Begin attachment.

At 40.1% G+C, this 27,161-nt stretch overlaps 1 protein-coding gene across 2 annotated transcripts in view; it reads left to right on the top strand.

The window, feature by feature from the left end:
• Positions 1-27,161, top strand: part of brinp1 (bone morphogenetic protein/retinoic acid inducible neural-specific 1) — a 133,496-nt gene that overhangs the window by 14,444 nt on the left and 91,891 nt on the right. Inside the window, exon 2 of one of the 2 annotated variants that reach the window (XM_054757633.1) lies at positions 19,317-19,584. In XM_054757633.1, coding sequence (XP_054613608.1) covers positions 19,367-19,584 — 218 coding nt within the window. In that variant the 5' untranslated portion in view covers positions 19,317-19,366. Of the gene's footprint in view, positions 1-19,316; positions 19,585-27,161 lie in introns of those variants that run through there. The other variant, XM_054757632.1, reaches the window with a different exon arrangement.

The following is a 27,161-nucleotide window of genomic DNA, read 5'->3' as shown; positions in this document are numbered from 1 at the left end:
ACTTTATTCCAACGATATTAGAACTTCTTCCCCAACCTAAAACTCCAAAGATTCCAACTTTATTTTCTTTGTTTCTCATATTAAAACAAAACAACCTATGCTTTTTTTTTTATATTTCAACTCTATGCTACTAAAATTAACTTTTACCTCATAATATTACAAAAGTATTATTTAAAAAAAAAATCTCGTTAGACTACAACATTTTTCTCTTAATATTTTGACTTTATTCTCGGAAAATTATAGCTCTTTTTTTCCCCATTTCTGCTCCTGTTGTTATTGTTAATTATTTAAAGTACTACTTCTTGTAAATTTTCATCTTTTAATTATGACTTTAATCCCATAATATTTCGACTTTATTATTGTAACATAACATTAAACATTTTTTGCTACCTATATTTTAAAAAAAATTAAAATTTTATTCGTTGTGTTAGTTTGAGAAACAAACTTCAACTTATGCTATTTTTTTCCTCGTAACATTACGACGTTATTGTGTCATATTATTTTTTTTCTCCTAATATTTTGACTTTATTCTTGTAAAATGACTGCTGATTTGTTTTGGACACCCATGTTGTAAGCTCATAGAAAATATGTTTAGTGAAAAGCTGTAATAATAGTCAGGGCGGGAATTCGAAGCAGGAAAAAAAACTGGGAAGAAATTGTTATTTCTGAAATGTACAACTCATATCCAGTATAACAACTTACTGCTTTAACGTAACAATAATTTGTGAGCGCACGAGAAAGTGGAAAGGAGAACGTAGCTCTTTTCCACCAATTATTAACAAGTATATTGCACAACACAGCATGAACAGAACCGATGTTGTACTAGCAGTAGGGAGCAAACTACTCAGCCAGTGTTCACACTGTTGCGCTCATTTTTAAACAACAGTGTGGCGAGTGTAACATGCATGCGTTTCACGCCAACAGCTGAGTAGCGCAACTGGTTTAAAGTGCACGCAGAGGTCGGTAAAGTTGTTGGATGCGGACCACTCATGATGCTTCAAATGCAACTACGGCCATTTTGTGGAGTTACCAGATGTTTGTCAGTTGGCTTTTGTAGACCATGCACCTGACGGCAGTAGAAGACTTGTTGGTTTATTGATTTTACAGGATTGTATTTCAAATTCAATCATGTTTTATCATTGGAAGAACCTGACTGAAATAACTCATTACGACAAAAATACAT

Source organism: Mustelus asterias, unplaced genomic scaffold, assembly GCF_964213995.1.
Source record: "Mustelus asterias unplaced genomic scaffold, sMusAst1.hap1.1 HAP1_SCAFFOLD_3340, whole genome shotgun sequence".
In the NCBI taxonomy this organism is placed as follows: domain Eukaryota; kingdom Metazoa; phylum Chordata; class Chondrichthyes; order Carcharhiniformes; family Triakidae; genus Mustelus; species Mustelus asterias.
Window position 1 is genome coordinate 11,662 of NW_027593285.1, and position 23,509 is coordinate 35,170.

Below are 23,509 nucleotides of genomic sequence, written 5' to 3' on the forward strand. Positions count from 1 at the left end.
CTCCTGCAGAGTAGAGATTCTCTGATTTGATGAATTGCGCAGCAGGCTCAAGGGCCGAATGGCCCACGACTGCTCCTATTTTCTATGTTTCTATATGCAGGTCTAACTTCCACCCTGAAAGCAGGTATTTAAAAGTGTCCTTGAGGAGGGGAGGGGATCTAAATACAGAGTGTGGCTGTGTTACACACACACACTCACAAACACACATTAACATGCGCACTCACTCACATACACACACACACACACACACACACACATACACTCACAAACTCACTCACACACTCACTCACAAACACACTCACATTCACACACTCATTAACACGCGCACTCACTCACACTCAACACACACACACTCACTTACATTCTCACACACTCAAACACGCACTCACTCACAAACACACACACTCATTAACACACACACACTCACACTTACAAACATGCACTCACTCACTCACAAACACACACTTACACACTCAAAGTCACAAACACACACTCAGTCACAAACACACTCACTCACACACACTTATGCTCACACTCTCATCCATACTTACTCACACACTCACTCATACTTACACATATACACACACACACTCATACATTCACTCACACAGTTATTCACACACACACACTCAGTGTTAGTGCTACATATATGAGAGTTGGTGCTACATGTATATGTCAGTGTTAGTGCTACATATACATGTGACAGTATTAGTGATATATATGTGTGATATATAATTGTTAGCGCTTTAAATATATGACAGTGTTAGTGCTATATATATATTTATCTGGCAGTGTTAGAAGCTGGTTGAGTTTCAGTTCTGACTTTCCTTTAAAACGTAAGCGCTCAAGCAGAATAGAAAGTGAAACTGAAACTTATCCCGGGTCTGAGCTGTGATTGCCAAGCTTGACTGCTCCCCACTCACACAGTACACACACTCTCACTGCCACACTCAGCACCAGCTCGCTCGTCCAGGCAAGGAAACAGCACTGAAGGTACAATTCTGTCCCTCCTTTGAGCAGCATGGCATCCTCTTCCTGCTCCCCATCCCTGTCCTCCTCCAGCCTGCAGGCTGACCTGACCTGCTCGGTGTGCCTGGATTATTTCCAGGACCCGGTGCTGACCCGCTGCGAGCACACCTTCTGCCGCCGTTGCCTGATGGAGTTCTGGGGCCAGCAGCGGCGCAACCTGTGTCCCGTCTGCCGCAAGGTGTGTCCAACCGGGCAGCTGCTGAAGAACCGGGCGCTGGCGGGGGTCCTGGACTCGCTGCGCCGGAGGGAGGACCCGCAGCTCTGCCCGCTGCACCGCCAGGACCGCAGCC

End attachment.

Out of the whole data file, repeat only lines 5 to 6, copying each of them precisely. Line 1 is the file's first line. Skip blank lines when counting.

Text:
ACTTTATTCCAACGATATTAGAACTTCTTCCCCAACCTAAAACTCCAAAGATTCCAACTTTATTTTCTTTGTTTCTCATATTAAAACAAAACAACCTATGCTTTTTTTTTTATATTTCAACTCTATGCTACTAAAATTAACTTTTACCTCATAATATTACAAAAGTATTATTTAAAAAAAAAATCTCGTTAGACTACAACATTTTTCTCTTAATATTTTGACTTTATTCTCGGAAAATTATAGCTCTTTTTTTCCCCATTTCTGCTCCTGTTGTTATTGTTAATTATTTAAAGTACTACTTCTTGTAAATTTTCATCTTTTAATTATGACTTTAATCCCATAATATTTCGACTTTATTATTGTAACATAACATTAAACATTTTTTGCTACCTATATTTTAAAAAAAATTAAAATTTTATTCGTTGTGTTAGTTTGAGAAACAAACTTCAACTTATGCTATTTTTTTCCTCGTAACATTACGACGTTATTGTGTCATATTATTTTTTTTCTCCTAATATTTTGACTTTATTCTTGTAAAATGACTGCTGATTTGTTTTGGACACCCATGTTGTAAGCTCATAGAAAATATGTTTAGTGAAAAGCTGTAATAATAGTCAGGGCGGGAATTCGAAGCAGGAAAAAAAACTGGGAAGAAATTGTTATTTCTGAAATGTACAACTCATATCCAGTATAACAACTTACTGCTTTAACGTAACAATAATTTGTGAGCGCACGAGAAAGTGGAAAGGAGAACGTAGCTCTTTTCCACCAATTATTAACAAGTATATTGCACAACACAGCATGAACAGAACCGATGTTGTACTAGCAGTAGGGAGCAAACTACTCAGCCAGTGTTCACACTGTTGCGCTCATTTTTAAACAACAGTGTGGCGAGTGTAACATGCATGCGTTTCACGCCAACAGCTGAGTAGCGCAACTGGTTTAAAGTGCACGCAGAGGTCGGTAAAGTTGTTGGATGCGGACCACTCATGATGCTTCAAATGCAACTACGGCCATTTTGTGGAGTTACCAGATGTTTGTCAGTTGGCTTTTGTAGACCATGCACCTGACGGCAGTAGAAGACTTGTTGGTTTATTGATTTTACAGGATTGTATTTCAAATTCAATCATGTTTTATCATTGGAAGAACCTGACTGAAATAACTCATTACGACAAAAATACAT

Source organism: Mustelus asterias, unplaced genomic scaffold, assembly GCF_964213995.1.